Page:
Strong winds, cold weather reach Valley

The National Weather Service in Brownsville is warning Rio Grande Valley residents of high winds as the year’s first cold front blows in unusually early.

Meteorologist Robert Frye said the cold front would arrive Monday afternoon and evening.

“It’s going to be pretty brisk. You’re definitely going to know it,” Frye said. “There are huge drops in temperature.”

Frye said temperatures in Cameron and Hidalgo counties would be in the lower 40s by Tuesday morning with a forecasted high of 49 degrees.

However, along with that cold, Frye said there will be strong winds.

“The big story will not be the rain. It will probably be the wind,” Frye said, adding that there may be a scattered shower here and there, but nothing severe.

Expect any remaining Halloween decorations or unsecured trash cans to blow around. High-profile vehicles should take caution on the roads, especially on Interstate 2 north, because of expected 30 to 35 mph winds.

Anyone driving to South Padre Island should keep both hands on the wheel as wind gusts at the Queen Isabella Memorial Bridge could reach 50 mph, Frye said.

“Since this is the first time we’re going to be dropping so low, we’re trying to get the message across the exposure is going to be a big thing,” Frye said, adding that in addition to the homeless community, pelicans that sometimes land on Highway 48 as they try to return to the Bahia Grande for the night are also in danger because of the wind and cold weather.

The Texas Parks and Wildlife Department, the Texas Department of Public Safety and other local agencies are reminding motorists traveling between Brownsville and Port Isabel to slow down and watch out for pelicans landing on Highway 48.

However, in the past, the hardest hit populations have been undocumented immigrants. Each winter, when temperatures reach freezing levels, Border Patrol has routinely reported discovering the bodies of undocumented immigrants who died from exposure in the ranch lands.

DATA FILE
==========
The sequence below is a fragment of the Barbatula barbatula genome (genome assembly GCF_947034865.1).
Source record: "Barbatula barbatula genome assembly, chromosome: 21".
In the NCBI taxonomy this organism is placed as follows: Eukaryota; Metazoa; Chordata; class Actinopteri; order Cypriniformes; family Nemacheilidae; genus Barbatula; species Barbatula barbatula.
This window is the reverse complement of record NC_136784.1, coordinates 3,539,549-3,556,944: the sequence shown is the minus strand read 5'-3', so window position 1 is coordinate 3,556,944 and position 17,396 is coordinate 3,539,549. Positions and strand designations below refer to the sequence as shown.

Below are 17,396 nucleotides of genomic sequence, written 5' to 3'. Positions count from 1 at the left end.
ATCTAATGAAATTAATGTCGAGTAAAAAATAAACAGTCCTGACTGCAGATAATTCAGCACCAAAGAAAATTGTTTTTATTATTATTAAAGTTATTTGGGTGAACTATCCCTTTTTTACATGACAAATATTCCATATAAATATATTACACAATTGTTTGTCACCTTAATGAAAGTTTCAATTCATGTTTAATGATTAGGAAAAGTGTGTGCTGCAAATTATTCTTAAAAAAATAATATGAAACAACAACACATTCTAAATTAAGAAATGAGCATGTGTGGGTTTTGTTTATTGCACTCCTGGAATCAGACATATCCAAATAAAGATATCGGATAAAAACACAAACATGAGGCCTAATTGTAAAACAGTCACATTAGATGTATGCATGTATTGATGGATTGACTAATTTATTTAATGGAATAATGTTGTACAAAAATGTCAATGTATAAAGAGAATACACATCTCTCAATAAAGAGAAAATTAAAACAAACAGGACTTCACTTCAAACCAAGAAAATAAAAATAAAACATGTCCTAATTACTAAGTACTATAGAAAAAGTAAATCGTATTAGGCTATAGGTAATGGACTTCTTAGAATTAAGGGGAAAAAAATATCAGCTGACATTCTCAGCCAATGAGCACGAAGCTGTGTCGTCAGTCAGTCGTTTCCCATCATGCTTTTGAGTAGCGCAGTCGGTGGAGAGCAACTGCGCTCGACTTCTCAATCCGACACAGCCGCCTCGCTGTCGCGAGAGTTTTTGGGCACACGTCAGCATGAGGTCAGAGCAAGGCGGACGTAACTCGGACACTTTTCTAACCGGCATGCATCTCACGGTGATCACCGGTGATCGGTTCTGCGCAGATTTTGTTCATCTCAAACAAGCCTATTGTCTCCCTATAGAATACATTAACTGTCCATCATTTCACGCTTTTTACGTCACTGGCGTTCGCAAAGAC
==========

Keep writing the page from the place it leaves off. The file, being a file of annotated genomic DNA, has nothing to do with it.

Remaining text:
While temperatures are expected to be in the 40s, those wind gusts could place wind chill temperatures as low as the 20s, Frye said.

“I know the calendar says that in November typically we don’t get this cold, but it’s a perfect setup across deep South Texas for a pretty dramatic cool down,” Frye said.

The Rio Grande Valley could even be setting some record lows this week, Frye said, adding that temperatures may hit the freezing mark on Wednesday and Thursday morning in Harlingen, San Benito and possibly even northern Brownsville.

On Monday afternoon, the weather agency had already issued a freeze watch that is in effect for northern Hidalgo, Brooks, Jim Hogg and Zapata counties between midnight and 9 a.m. Wednesday because of a possibility that temperatures will range between 29 and 32 with even colder wind chills.

However, the weekend could bring warm relief, with a possibility that temperatures will rise back into the 70s by Sunday.

“There is a light at the end of the tunnel,” Frye said.